Writer John Hugh Maclennan Dead at 83
MONTREAL (AP) _ John Hugh MacLennan, an award-winning novelist considered among Canada’s finest writers, died Wednesday at his home at age 83.
The cause of death was not immediately known.
MacLennan is best known for his 1945 novel ″Two Solitudes,″ which became a byword for the strains between French and English-speaking Canadians, although that was not its original connotation.
The son of a Nova Scotia doctor, he studied at Dalhousie University, Oxford and Princeton. The Rhodes scholar came to Montreal in 1935 to teach classics at Lower Canada College and joined McGill University’s English department in 1951. He retired from McGill in 1981.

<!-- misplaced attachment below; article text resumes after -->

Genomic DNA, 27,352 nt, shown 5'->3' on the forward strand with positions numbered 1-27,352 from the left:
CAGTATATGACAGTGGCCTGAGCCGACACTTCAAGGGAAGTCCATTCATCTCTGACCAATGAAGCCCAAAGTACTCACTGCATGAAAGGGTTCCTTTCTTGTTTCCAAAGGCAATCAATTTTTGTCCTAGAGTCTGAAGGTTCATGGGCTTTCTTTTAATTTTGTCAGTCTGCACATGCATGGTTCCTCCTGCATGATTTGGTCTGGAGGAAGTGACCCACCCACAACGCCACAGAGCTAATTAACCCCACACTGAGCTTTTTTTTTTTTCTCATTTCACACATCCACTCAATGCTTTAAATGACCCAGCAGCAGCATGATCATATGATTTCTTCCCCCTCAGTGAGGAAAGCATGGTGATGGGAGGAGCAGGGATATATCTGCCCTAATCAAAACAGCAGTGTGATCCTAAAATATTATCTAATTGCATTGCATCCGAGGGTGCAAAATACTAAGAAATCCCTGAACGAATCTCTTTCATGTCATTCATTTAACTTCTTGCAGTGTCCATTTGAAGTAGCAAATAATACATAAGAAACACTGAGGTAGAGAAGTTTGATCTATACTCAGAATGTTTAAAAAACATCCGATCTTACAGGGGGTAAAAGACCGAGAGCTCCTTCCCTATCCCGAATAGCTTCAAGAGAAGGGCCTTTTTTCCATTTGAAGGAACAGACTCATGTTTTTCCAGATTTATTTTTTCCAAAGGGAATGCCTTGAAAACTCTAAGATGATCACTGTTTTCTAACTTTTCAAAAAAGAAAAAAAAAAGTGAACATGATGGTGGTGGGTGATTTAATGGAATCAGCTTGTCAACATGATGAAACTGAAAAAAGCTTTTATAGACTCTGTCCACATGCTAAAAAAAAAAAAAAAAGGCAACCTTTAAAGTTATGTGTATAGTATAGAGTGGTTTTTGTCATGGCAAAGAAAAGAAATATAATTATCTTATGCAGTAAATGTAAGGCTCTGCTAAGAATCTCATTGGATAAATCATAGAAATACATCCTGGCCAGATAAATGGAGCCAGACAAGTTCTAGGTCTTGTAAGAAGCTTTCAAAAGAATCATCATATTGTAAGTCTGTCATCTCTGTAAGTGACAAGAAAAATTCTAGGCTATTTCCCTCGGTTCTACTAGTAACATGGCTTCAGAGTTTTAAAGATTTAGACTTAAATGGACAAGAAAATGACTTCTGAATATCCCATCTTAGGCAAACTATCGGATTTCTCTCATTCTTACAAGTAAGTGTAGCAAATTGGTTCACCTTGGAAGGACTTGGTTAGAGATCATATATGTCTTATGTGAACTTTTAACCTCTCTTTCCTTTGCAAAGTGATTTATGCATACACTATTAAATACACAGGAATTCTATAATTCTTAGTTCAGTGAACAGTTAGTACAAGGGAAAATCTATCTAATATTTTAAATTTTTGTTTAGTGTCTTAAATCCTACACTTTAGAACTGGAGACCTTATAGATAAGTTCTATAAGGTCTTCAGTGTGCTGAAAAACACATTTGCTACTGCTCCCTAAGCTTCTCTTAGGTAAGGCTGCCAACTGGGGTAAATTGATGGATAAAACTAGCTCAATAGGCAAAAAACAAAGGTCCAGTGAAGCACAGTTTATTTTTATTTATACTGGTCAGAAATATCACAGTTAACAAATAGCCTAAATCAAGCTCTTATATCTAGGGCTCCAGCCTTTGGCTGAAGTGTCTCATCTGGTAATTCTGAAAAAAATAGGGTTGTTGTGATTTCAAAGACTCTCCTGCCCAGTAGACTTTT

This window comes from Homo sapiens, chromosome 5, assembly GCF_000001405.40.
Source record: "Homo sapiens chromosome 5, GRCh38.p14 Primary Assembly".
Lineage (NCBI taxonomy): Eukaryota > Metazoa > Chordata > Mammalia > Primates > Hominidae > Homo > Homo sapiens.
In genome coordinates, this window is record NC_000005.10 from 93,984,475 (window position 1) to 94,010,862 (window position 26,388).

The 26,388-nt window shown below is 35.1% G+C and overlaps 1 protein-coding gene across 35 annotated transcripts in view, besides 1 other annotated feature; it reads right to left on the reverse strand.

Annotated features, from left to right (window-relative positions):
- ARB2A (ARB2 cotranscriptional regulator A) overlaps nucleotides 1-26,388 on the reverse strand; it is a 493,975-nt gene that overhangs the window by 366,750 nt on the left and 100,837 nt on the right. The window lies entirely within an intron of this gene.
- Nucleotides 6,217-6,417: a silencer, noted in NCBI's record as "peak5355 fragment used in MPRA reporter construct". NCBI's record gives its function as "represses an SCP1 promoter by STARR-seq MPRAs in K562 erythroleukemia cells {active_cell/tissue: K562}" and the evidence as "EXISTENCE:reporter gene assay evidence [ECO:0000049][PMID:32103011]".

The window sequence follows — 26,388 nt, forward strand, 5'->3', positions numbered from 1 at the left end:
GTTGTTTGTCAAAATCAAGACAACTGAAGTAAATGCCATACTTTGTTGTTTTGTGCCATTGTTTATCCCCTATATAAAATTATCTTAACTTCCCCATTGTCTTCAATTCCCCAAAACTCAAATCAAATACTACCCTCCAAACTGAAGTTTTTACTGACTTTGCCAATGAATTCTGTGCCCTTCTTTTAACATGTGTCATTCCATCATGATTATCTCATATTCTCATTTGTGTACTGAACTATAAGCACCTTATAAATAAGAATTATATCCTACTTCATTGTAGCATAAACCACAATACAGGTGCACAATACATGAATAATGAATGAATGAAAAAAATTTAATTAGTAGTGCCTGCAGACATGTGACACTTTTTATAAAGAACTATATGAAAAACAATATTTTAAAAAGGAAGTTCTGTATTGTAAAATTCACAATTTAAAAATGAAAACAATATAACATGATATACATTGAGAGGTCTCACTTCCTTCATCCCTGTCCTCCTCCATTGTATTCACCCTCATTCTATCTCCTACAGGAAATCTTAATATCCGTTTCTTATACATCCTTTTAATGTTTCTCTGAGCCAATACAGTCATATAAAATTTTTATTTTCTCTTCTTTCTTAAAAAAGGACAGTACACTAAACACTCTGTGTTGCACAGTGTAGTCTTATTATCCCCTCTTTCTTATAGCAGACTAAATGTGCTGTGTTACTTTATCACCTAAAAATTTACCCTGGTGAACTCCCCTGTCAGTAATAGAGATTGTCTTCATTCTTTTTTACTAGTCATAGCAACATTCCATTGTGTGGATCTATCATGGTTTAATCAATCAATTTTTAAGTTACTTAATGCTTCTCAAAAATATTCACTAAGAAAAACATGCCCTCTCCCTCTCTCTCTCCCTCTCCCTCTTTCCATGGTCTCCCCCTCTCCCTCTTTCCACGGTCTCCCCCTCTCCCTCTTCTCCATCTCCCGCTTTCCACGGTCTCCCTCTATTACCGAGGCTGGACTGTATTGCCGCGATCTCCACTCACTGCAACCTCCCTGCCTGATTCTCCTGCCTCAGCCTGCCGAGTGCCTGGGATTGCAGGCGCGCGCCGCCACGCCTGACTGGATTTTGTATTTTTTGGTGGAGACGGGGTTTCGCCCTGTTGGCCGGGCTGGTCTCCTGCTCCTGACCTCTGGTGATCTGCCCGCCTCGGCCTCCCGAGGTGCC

MacLennan stopped writing in 1984 with his last novel, ″Voices in Time.″ His first published novel, ″Barometer Rising,″ came out in 1941, followed by ″The Precipice,″ ″The Watch That Ends the Night″ and ″Return of the Sphinx.″
MacLennan was awarded Canada’s Governor-General award three times for fiction and twice for nonfiction - more than any other writer.
Jack McClelland, former head of the McClelland and Stewart publishing firm in Toronto, said MacLennan was the most important novelist in Canada.
″He was a stylist. He had great depth of understanding of our country as a whole. He was, as an individual, thoughtful, with an extraordinary sense of humor and wit. He was really a lovely person.″
MacLennan is survived by his second wife, Frances, and by a sister in Halifax.